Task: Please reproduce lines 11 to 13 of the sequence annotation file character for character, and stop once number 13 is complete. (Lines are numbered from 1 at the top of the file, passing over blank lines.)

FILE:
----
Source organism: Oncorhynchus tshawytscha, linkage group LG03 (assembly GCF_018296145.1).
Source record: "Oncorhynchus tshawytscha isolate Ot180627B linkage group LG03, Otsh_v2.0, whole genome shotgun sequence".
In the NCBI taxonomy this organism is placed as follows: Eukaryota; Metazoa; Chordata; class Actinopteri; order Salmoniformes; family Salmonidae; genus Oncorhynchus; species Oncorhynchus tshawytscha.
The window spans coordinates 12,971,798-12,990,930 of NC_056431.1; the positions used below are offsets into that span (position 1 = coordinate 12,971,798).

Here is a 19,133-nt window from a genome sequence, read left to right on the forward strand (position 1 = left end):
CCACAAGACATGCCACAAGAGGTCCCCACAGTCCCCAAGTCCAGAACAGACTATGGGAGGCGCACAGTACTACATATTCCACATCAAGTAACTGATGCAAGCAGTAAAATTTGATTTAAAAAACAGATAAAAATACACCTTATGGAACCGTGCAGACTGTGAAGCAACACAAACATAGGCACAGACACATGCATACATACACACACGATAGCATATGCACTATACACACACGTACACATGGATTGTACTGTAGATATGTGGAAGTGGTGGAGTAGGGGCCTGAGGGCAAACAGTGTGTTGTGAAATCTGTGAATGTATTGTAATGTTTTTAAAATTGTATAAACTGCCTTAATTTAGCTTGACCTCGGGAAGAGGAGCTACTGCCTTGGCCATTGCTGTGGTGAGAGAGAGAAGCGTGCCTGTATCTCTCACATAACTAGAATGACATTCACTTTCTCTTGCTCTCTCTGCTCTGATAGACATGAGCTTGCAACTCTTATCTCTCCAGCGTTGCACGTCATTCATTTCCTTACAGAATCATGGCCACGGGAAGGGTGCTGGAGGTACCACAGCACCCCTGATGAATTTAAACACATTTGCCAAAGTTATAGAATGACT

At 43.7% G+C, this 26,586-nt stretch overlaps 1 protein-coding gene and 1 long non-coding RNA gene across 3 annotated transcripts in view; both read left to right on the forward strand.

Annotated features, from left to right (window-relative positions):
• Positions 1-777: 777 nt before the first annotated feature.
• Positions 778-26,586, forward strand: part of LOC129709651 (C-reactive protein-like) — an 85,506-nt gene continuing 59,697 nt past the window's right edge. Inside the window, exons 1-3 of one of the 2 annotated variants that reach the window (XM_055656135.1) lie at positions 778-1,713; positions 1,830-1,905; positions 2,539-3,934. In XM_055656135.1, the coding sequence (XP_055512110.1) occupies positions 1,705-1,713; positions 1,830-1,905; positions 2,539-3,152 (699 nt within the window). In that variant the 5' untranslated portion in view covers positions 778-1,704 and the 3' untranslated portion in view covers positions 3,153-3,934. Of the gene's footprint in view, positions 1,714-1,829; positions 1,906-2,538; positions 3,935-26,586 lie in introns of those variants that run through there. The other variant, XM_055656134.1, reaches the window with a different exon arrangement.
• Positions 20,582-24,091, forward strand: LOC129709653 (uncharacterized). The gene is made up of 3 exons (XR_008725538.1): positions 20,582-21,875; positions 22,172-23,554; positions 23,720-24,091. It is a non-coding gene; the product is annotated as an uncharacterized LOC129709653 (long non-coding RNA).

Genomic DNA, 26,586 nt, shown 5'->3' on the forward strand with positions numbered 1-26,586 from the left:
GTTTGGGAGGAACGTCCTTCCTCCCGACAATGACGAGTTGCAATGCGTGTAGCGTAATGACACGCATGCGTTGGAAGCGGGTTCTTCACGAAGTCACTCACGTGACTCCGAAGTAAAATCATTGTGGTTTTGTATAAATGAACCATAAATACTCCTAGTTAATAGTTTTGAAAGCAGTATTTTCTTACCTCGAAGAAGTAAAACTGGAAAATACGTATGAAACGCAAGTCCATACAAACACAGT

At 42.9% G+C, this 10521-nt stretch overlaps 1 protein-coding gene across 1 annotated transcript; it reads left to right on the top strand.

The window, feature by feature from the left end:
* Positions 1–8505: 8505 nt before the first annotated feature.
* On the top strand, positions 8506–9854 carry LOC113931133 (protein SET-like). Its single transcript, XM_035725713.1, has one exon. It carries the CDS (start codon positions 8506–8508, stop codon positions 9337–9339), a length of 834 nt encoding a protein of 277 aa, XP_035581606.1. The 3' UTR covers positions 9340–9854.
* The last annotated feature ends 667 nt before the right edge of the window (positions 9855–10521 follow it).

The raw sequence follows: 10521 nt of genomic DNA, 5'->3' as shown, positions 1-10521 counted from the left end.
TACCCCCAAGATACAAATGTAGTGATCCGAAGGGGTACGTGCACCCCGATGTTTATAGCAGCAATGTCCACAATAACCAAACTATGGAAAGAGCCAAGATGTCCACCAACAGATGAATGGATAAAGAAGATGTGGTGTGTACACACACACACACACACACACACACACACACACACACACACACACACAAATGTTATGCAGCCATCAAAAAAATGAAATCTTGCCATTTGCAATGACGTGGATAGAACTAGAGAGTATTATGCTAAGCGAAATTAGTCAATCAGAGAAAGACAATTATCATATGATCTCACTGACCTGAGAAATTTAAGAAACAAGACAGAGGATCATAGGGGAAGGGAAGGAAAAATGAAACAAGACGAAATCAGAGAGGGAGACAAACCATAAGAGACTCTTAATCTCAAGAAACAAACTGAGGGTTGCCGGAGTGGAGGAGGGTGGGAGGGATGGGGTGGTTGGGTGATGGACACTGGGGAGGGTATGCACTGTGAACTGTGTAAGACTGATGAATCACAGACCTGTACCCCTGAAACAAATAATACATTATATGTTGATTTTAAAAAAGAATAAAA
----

• Positions 20,582-24,091, forward strand: LOC129709653 (uncharacterized). The gene is made up of 3 exons (XR_008725538.1): positions 20,582-21,875; positions 22,172-23,554; positions 23,720-24,091. It is a non-coding gene; the product is annotated as an uncharacterized LOC129709653 (long non-coding RNA).

Genomic DNA, 26,586 nt, shown 5'->3' on the forward strand with positions numbered 1-26,586 from the left:
GTTTGGGAGGAACGTCCTTCCTCCCGACAATGACGAGTTGCAATGCGTGTAGCGTAATGACACGCATGCGTTGGAAGCGGGTTCTTCACGAAGTCACTCACGTGACTCCGAAGTAAAATCATTGTGGTTTTGTATAAATGAACCATAAATACTCCTAGTTAATAGTTTTGAAAGCAGTATTTTCTTACCTCGAAGAAGTAAAACTGGAAAATACGTATGAAACGCAAGTCCATACAAACACAGT